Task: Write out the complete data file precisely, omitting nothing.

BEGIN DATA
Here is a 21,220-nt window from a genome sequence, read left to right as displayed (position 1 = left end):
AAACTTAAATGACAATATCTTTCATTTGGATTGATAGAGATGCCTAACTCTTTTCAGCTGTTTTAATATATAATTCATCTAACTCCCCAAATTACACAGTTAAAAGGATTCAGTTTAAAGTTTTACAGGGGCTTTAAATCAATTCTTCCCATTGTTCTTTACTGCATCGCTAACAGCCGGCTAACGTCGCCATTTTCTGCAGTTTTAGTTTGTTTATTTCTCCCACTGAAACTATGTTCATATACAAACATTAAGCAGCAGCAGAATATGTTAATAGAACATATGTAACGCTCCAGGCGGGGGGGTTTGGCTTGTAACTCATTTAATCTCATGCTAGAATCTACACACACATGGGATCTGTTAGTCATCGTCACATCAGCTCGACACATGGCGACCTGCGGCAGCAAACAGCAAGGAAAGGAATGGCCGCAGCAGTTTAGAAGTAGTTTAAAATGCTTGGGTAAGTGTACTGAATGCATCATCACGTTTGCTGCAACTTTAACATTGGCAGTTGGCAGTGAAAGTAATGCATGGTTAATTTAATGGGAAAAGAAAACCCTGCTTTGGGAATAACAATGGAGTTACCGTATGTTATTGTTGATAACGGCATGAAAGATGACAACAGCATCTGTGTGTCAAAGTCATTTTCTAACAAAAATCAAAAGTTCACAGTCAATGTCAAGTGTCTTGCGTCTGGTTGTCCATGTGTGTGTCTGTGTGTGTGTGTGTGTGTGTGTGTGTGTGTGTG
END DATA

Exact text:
Here is a 21,220-nt window from a genome sequence, read left to right as displayed (position 1 = left end):
AAACTTAAATGACAATATCTTTCATTTGGATTGATAGAGATGCCTAACTCTTTTCAGCTGTTTTAATATATAATTCATCTAACTCCCCAAATTACACAGTTAAAAGGATTCAGTTTAAAGTTTTACAGGGGCTTTAAATCAATTCTTCCCATTGTTCTTTACTGCATCGCTAACAGCCGGCTAACGTCGCCATTTTCTGCAGTTTTAGTTTGTTTATTTCTCCCACTGAAACTATGTTCATATACAAACATTAAGCAGCAGCAGAATATGTTAATAGAACATATGTAACGCTCCAGGCGGGGGGGTTTGGCTTGTAACTCATTTAATCTCATGCTAGAATCTACACACACATGGGATCTGTTAGTCATCGTCACATCAGCTCGACACATGGCGACCTGCGGCAGCAAACAGCAAGGAAAGGAATGGCCGCAGCAGTTTAGAAGTAGTTTAAAATGCTTGGGTAAGTGTACTGAATGCATCATCACGTTTGCTGCAACTTTAACATTGGCAGTTGGCAGTGAAAGTAATGCATGGTTAATTTAATGGGAAAAGAAAACCCTGCTTTGGGAATAACAATGGAGTTACCGTATGTTATTGTTGATAACGGCATGAAAGATGACAACAGCATCTGTGTGTCAAAGTCATTTTCTAACAAAAATCAAAAGTTCACAGTCAATGTCAAGTGTCTTGCGTCTGGTTGTCCATGTGTGTGTCTGTGTGTGTGTGTGTGTGTGTGTGTGTGTGTGTG